Apollo 13, We Have a Solution: Part 2

The crew was alive. But how was mission control going to get the astronauts back to Earth?

16 min read
Photo: NASA
Photo: NASA

With the lunar module's life support systems coming on line, the immediate threat of death to the crew had been suspended, and it was time to start thinking about how to get the astronauts home.

Jerry Bostick was the chief of the flight dynamics branch, the part of mission control that looks after a spacecraft's trajectory—where it is, where it's going, where it should be, and how to get it there. The controllers of the flight dynamics branch sat in the front row of mission control, which they had proudly dubbed “the Trench." As they listened to the crew in space and the systems controllers in the row behind them struggle with the explosion's aftermath, “we went into the mode of okay, well, can we come back home immediately?" remembers Bostick. The Trench soon calculated that if the crew used the Odyssey's main engine and burned every last drop of fuel, they could turn around and come straight back to Earth, a procedure known as a direct abort.

Keep reading...Show less

This article is for IEEE members only. Join IEEE to access our full archive.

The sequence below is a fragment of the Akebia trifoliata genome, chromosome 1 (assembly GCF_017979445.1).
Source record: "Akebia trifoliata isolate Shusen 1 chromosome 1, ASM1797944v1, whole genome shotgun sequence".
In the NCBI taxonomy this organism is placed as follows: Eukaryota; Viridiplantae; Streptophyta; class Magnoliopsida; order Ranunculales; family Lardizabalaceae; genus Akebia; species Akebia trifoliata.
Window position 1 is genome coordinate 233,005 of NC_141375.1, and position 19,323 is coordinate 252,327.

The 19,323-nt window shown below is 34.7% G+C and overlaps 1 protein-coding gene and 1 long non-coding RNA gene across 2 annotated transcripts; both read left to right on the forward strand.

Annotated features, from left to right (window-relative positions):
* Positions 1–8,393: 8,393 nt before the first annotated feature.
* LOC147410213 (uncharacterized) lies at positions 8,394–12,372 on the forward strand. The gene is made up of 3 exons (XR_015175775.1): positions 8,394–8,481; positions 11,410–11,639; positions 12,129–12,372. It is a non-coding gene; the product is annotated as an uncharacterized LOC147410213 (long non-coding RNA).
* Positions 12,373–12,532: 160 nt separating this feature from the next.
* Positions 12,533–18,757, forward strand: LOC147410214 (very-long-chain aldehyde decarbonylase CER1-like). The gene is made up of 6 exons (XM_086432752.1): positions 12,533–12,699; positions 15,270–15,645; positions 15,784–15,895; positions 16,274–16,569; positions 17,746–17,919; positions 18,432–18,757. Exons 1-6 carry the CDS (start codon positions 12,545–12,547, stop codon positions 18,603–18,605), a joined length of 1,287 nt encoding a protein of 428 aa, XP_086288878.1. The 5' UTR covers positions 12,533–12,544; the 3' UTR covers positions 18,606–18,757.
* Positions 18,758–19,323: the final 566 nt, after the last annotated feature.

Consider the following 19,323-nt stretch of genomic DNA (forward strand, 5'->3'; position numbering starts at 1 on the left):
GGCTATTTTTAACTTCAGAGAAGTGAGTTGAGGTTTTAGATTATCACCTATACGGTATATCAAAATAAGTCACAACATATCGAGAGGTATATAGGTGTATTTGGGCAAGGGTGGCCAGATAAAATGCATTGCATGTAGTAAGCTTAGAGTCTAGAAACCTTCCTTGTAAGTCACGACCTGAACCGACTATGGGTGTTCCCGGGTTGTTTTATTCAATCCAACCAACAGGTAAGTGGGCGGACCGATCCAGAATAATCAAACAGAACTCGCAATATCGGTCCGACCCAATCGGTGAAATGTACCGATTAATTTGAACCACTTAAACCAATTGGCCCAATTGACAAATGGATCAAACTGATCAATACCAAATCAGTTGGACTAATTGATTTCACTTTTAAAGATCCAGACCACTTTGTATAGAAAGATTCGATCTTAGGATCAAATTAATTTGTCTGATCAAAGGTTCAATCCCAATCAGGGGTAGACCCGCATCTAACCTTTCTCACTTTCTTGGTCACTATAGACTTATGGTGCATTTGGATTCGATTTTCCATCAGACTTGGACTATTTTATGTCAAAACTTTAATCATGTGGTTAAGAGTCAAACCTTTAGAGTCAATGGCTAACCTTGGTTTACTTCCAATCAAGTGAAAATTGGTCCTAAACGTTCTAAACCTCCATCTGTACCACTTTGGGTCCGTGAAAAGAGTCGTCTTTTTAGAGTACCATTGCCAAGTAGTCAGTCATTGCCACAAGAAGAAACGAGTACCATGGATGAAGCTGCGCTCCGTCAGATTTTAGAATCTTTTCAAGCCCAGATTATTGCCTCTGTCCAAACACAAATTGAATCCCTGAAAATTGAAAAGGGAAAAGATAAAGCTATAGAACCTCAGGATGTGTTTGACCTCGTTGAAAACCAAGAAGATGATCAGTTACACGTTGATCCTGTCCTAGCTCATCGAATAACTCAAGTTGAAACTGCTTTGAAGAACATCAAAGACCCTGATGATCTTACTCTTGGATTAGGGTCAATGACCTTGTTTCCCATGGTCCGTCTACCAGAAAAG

Join the world’s largest professional organization devoted to engineering and applied sciences and get access to all of Spectrum’s articles, podcasts, and special reports. Learn more →

If you're already an IEEE member, please sign in to continue reading.

Membership includes:

  • Get unlimited access to IEEE Spectrum content
  • Follow your favorite topics to create a personalized feed of IEEE Spectrum content
  • Save Spectrum articles to read later
  • Network with other technology professionals
  • Establish a professional profile
  • Create a group to share and collaborate on projects
  • Discover IEEE events and activities
  • Join and participate in discussions

Video Friday: Turkey Sandwich

Your weekly selection of awesome robot videos

4 min read
A teleoperated humanoid robot torso stands in a kitchen assembling a turkey sandwich from ingredients on a tray

Video Friday is your weekly selection of awesome robotics videos, collected by your friends at IEEE Spectrum robotics. We also post a weekly calendar of upcoming robotics events for the next few months. Please send us your events for inclusion.

CoRL 2022: 14–18 December 2022, AUCKLAND, NEW ZEALAND

Enjoy today's videos!

Keep Reading ↓Show less

New AI Speeds Computer Graphics by Up to 5x

Neural rendering harnesses machine learning to paint pixels

5 min read
Four examples of Nvidia's Instant NeRF 2D-to-3D machine learning model placed side-by-side.

Nvidia Instant NeRF uses neural rendering to generate 3D visuals from 2D images.

NVIDIA

On 20 September, Nvidia’s Vice President of Applied Deep Learning, Bryan Cantanzaro, went to Twitter with a bold claim: In certain GPU-heavy games, like the classic first-person platformer Portal, seven out of eight pixels on the screen are generated by a new machine-learning algorithm. That’s enough, he said, to accelerate rendering by up to 5x.

This impressive feat is currently limited to a few dozen 3D games, but it’s a hint at the gains neural rendering will soon deliver. The technique will unlock new potential in everyday consumer electronics.

Keep Reading ↓Show less